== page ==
Family Business

What’s the best way to bring a family member into the business? This book excerpt looks at some of the right and wrong ways to do things.

Evan, the 24 year old son of a successful second generation businessman, arose early on a September morning, preparing to have breakfast with his father and mother before going to the office. He had graduated from Wharton just a few months before, and traveled throughout Europe during the summer. Today, he would be going into the family business. His job and salary as yet undefined. As a youngster he would occasionally visit the office, tour the plant and meet some of his dad’s employees. Now, as an adult with the family name, he was about to take advantage of those things that come with being the new generation in a family business. As he entered the dining room where his mom and dad were waiting for him, Evan was taken back by his dad’s first words, “Evan, go back upstairs and put on a suit, shirt and tie. You are not on campus now, and wearing your shirttail out is not considered proper attire in our company’s employee manual.”

Somewhat startled by his father’s authoritarian tone, Evan held back his feeling that it was just good luck and fine products that made the company so special for over 60 years. “One more thing,” his farther admonished, “don’t drive the Porsche to the plant today. Use my old Honda instead.” With that, Evan left the room thinking, “It’s not going to be easy working for my dad.” “Worse,” he thought, “dad’s brother is a partner in the Company, and his son, Danny, is in charge of sales.”

After changing his clothes, Evan returned to the dining room, where his father asked him the following questions, “Evan, do you know how your grandfather and grandmother started this company? Do you know who our longest serving employees are and where they work? Have you read the Company Handbook on what we are about, who we are, and what our feelings and attitudes are toward our managers and other employees? Do you know who our top 20 customers are or how many good customers we lost in the last 5 years?” Evan could barely drink his coffee. “How am I supposed to know the answers to those questions? I just got here!” Evan’s mother interrupted and said, “Your father doesn’t really think you know all those answers…but some you should. You need to pay attention to the culture of our family business which some day will be yours. It was never too early to learn. You’re lucky that you don’t have to look for a job in this terrible market. You must think of this as an opportunity to contribute to the continued growth of the family business. We have 300 employees who depend upon your dad, his brother and your cousins to keep the flame going.”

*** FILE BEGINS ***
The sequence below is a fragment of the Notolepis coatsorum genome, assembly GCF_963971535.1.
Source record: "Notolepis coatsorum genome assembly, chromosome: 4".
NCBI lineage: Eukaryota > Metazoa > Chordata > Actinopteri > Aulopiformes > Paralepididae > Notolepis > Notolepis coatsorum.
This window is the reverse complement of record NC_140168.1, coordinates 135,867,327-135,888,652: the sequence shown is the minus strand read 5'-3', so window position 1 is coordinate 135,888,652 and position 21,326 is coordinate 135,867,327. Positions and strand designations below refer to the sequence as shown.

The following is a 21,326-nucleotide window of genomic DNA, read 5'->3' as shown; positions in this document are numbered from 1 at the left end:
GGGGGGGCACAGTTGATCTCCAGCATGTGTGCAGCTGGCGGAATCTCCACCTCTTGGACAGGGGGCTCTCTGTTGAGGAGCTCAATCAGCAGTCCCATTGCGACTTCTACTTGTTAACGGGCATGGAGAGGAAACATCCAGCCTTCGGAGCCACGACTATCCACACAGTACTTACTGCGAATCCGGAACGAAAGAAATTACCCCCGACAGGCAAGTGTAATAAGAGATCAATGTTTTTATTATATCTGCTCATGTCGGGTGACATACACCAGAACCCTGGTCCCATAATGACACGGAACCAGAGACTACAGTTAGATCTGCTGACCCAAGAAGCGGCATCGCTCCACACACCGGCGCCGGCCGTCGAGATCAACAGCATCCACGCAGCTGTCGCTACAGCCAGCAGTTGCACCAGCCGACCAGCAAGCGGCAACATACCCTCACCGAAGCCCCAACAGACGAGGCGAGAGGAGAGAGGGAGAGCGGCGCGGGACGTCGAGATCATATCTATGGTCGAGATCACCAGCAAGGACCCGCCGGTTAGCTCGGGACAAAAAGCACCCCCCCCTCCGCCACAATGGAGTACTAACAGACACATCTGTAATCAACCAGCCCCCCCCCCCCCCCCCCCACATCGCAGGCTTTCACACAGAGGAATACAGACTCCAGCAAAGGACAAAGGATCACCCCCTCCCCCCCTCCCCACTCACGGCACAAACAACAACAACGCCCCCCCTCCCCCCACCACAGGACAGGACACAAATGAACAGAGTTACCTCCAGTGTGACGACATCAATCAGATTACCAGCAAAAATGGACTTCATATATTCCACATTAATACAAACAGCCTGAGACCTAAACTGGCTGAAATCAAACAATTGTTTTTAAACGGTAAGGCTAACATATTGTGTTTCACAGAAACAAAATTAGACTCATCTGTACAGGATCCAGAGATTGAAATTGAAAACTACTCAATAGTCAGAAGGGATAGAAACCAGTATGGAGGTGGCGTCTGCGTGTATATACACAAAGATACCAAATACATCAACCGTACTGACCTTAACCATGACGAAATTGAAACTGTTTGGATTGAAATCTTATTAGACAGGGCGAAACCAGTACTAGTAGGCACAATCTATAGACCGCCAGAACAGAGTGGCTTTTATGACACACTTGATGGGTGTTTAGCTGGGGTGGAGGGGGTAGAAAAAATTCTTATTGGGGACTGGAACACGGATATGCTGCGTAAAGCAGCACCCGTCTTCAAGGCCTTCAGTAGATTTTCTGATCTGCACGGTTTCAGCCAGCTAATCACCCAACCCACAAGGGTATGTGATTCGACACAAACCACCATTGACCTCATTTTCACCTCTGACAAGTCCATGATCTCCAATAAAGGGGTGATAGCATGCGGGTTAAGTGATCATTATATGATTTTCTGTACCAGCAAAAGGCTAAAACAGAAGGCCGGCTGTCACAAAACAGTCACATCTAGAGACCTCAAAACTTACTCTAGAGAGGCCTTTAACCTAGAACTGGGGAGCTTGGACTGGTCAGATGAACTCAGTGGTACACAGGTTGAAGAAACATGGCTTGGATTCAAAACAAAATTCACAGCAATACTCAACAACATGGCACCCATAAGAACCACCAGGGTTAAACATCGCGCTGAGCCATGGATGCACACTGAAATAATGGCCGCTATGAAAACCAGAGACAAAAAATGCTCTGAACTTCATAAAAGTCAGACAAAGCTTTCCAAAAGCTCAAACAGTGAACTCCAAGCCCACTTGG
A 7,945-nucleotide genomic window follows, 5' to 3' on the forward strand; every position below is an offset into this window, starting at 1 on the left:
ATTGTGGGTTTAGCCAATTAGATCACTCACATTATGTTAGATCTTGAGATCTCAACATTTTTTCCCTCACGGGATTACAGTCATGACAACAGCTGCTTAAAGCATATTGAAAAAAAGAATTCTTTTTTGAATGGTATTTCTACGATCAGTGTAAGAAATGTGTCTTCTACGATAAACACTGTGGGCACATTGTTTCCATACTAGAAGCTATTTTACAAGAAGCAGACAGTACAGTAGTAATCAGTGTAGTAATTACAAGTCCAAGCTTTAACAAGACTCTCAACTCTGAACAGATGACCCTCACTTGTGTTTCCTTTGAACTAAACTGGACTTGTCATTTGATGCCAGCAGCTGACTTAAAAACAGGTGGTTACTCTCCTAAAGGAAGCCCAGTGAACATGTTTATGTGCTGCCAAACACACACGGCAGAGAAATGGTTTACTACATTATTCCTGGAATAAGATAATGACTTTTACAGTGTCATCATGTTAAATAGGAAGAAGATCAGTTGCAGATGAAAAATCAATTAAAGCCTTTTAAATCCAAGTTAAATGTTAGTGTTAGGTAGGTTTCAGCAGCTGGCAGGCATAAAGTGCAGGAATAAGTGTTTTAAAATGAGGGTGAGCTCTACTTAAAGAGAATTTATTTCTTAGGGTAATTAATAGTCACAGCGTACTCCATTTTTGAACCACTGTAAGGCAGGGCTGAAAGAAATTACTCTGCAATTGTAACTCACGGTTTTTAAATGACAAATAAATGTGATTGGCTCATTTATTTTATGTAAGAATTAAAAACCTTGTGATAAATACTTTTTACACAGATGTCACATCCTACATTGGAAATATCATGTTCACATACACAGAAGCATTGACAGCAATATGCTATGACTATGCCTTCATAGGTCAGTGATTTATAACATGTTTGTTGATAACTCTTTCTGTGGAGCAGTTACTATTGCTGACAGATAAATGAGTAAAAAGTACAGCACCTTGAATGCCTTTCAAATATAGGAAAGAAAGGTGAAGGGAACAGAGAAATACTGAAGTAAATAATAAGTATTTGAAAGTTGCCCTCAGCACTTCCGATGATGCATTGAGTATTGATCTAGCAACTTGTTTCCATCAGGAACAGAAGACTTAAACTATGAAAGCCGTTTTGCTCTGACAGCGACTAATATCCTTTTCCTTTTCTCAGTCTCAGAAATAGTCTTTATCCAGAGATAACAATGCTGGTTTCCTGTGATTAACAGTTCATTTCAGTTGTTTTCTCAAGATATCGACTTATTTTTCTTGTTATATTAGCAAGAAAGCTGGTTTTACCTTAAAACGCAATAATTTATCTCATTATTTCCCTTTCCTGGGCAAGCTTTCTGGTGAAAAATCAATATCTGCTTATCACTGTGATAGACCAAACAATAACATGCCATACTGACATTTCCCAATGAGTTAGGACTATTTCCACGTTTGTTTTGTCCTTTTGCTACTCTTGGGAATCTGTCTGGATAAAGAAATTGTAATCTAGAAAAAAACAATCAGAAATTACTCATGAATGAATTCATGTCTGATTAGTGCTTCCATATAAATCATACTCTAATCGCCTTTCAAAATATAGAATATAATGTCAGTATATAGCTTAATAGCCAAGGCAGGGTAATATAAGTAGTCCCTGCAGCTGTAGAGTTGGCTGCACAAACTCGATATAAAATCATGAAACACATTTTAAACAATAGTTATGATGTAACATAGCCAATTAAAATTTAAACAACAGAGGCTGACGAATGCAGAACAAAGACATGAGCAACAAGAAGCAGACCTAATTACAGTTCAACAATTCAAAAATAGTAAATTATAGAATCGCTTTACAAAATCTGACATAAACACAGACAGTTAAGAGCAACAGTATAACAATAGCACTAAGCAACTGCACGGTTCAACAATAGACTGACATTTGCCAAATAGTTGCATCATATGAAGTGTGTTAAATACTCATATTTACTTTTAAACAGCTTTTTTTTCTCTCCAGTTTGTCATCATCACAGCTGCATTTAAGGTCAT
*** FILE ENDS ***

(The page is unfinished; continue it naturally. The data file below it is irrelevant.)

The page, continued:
“Evan,” his dad said, “when we get to the office, I will take you around to introduce and reintroduce to as many people as possible, and then I want you to spend time with my brother and his son, Danny. I’m thinking of having you start in sales. You need to learn about our customers. Also, as a family member, you should be there every morning at 7:30 although everyone else starts at 8:30.” As they left the house, Evan turned to his dad and said, “We never discussed how much money I’ll make. What’s my starting salary?” His father said, “We’ll worry about that later. Your mom and I will discuss it along with my partner, your uncle. We’ll make you an offer you can’t refuse! By the way, Evan, when we are at work, I’m not your dad, I’m the President.”